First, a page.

Figure 4. Protective activity of mD8-FAT1 OMVs and EGFRvIII OMVs combination. (A) Analysis of mD8-FAT1 surface expression in B16F10-EGFRvIII cell line- B16F10-EGFRvIII cells expressing the EGFRvIII human variant were incubated with anti-MD8-FAT1 antibodies and subsequently stained with a fluorescent labeled anti-rabbit antibodies. Antibody binding was followed using flow cytometry analysis. (B) Protection of C57bl6 mice challenged with EGFRvIII-B16F10. C57bl6 mice were immunized with either mD8-FAT1-OMVs, or EGFRvIII OMVs (20 μg/dose, three doses) or with the combination of mD8-FAT1 OMVs and EGFRvIII OMVs (10 μg/dose each OMV, three doses). Animals were subsequently challenged with 5 × 105 B16F10-EGFRvIII cells and tumor growth was followed over a period of 25 days. The data indicate the average of tumor sizes from each group at the end of the challenge experiment. Means ± SEM are indicated. ***P < 0.001; *P < 0.05.

mD8-FAT1-OMVs Synergize With OMVs Decorated With Cancer T Cells Epitopes in Protecting Mice From Tumor Challenge

Kreiter and co-workers recently reported a list of mutation-derived, CT26-specific CD4+ and CD8+ T cell “neoepitopes” and showed that immunization with RNA vaccines encoding such neoepitopes elicited robust protection in BALB/c mice challenged with CT26 tumor cells (23). We took advantage of these data to address the question as to whether anti-D8-FAT1 immune responses could potentiate the cell-mediated protective activity elicited by T cell neoepitopes.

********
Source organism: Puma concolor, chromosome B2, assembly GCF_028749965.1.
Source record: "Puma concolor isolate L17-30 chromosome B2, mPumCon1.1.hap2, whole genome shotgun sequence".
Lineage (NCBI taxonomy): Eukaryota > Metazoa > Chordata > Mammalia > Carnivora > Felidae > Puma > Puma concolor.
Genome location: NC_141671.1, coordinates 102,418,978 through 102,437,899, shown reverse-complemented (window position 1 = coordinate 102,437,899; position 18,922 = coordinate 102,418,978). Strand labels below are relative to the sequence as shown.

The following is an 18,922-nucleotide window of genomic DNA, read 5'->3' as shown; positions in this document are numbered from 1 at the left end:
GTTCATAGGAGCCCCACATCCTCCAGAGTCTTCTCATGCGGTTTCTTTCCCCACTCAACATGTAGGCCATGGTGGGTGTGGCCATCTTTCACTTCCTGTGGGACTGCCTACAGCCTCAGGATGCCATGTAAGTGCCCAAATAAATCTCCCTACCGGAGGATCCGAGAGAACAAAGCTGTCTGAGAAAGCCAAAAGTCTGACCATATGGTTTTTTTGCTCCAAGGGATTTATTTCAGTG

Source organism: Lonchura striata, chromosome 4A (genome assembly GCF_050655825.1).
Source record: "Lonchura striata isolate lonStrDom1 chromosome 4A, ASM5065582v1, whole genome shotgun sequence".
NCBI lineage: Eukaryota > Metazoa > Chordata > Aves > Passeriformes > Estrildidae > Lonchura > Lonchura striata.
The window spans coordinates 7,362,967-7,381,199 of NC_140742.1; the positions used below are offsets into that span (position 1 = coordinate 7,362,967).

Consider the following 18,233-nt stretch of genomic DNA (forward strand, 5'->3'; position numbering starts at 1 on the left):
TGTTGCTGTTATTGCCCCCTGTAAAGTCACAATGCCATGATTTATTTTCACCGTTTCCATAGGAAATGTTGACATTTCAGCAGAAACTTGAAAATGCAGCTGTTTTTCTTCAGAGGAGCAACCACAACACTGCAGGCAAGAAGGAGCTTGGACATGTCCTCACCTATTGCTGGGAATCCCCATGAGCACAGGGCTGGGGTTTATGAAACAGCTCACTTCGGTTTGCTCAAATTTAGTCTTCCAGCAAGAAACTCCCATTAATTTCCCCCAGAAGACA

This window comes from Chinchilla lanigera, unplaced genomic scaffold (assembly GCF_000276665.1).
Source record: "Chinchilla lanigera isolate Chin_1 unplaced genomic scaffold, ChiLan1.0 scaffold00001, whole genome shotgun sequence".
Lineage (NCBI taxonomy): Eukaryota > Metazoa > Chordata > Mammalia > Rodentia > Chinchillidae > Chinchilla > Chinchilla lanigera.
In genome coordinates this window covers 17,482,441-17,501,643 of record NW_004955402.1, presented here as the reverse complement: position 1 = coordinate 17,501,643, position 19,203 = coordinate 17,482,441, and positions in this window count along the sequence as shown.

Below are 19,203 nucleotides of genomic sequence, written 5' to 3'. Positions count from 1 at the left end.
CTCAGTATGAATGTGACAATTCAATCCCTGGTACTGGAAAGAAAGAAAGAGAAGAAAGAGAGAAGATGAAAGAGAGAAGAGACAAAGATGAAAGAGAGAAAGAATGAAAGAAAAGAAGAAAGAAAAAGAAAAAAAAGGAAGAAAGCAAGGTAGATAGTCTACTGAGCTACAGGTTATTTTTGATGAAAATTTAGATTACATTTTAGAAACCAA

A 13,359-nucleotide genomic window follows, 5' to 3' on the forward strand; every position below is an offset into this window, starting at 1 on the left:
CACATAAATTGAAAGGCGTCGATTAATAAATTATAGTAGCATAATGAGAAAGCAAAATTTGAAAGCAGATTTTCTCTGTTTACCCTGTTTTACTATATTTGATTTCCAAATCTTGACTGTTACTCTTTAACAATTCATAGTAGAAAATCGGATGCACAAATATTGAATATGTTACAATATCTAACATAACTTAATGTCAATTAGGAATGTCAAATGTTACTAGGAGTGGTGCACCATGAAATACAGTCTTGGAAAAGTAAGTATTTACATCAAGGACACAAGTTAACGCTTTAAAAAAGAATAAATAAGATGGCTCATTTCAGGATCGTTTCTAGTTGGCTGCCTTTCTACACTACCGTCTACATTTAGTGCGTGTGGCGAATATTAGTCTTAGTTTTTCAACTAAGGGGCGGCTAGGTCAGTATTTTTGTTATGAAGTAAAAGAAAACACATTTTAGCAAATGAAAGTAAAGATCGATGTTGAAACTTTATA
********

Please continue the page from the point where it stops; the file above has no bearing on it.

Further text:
To this aim, we first tested whether OMVs carrying five of the neoepitopes described by Kreiter et al. could protect BALB/c mice from CT26 challenge. Synthetic peptides (20 μg each) corresponding to neoepitopes M03, M20, M26, M27, and M68 (23) were mixed with 20 μg of “empty” OMVs and after challenging mice with 2 × 105 tumor cells the mixture was used to immunize mice every 3 days for a total of 7 injections (Figure 5A). Tumor growth was followed over a period of 25 days. As shown in Figure 5B, immunization with peptides-absorbed OMVs inhibited tumor growth in a statistically significant manner, the average tumor size being 500 ± 94 mm3, as opposed to 1.200 ± 103 mm3 of control mice. To test whether the observed protection could be at least partially attributable to the elicitation of neoepitope-specific T cells, a group of five naïve mice were immunized twice 1 week apart with peptides-absorbed OMVs and 5 days after the second vaccine dose the frequency of epitope-specific IFN γ-producing T cells was measured in splenocytes stimulated with the peptide mixture. As shown in Figure 5C, which shows the analysis of IFN γ-producing CD4+ and CD8+ T cells from two of the five immunized mice, immunization elicited both epitope-specific CD4+ and CD8+ T cells. The average frequency of CD4+ T cells and CD8+ T cells in the five mice was 0.82 ± 0.29 and 0.48 ± 0.21, respectively.